In this study we analyzed circadian gene expression in Neurospora on a genome-wide level to reveal organizational principles of clock-regulation. Temporal profiles of the circadian transcriptome and elongating RNAPII revealed 912 and 1,372 genes with significant rhythms, respectively. The two hour experimental sampling frequency (12 time points) provided rather reliable amplitude and phase information even from a single replicate. A ‘false discovery’ estimation based on randomly shuffled data indicated that the confidence for detecting clock-controlled genes increases with sequence coverage and amplitude of the RNAPII-S2P ChIP-seq and RNA-seq. Based on the false discovery estimation many sequencing replicates would be required to reliably identify all lowly expressed clock-controlled genes. However, assuming that such genes are rhythmically regulated in similar fashion as highly expressed genes, a complete list of such genes per se may not be of interest.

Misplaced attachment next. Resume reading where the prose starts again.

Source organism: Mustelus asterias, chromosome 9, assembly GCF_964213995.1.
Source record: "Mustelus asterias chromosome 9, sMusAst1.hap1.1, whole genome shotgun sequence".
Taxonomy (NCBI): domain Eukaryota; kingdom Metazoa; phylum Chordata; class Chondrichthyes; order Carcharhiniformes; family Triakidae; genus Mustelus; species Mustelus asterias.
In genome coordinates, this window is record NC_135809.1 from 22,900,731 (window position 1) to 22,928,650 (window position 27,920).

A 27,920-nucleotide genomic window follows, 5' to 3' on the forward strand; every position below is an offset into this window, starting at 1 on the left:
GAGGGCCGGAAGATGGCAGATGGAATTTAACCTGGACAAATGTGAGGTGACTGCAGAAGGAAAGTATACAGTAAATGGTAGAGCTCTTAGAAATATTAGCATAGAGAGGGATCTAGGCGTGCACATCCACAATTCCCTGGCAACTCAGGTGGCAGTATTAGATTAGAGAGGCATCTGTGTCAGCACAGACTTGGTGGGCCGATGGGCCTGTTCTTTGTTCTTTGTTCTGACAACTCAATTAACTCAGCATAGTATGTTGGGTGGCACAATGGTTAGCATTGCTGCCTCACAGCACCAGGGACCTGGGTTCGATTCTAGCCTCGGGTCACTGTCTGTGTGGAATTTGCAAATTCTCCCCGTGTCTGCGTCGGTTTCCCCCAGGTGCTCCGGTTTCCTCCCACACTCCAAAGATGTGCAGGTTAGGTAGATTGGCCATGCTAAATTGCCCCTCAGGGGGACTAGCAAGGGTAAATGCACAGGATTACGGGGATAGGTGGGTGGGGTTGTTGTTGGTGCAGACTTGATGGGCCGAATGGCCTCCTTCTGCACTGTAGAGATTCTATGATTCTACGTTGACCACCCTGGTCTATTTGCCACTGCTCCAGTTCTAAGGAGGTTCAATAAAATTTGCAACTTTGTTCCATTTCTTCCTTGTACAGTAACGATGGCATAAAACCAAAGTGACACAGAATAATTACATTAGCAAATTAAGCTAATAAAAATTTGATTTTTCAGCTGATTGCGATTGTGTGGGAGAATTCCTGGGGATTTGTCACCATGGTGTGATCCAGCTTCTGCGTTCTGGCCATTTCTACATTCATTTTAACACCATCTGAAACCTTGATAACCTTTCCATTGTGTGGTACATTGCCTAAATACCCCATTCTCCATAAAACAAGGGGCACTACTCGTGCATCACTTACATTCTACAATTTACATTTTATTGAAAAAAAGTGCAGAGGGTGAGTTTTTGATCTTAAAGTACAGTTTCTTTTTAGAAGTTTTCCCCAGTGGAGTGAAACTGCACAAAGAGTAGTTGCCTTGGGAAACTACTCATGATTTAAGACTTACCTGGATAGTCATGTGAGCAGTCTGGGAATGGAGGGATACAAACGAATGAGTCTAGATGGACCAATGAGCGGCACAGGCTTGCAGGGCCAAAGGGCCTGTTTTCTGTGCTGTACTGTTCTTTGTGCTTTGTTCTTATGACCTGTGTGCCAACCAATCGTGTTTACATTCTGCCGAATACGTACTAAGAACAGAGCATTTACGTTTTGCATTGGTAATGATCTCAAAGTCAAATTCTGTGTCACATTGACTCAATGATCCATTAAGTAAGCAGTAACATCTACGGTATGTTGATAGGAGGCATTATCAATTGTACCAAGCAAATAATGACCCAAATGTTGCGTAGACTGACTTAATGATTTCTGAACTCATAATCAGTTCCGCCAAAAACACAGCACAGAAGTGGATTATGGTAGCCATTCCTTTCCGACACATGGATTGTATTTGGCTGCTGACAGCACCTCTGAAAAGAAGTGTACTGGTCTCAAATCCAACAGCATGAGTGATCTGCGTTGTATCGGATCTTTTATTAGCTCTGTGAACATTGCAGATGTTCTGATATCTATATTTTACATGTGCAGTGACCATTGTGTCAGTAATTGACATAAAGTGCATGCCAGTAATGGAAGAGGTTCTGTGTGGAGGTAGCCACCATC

We show that the RNA abundance and transcription rhythms clustered mainly in two phases with peak levels around dawn and dusk. At least 1,407 genes appear to be transcribed in circadian fashion by our criteria (same phase of RNAPII and RNA abundance rhythms and at least one rhythm with a P-value <0.05). Another 345 genes are rhythmically transcribed but may encode rather stable transcripts that accumulate with a delayed phase and blunted amplitude. The abundance levels of 170 transcripts cycled in circadian fashion without an apparent rhythm of transcribing RNAPII. Rhythmic expression of these genes could potentially be regulated by post-transcriptional clock-controlled mechanisms. However, these genes showed very low RNAPII occupancy and low RNA expression levels so that the absence of an apparent transcription rhythm might, in many cases, be due to detection problems. Hence, the vast majority of rhythmically expressed genes of Neurospora appear to be controlled on the level of rhythmic transcription. Clock-dependent posttranscriptional mechanisms could in principle synergistically contribute to cycling RNA abundance levels to support rhythmic transcription. However, circadian expression of only a very small fraction of rhythmic genes might be exclusively controlled on a post-transcriptional level.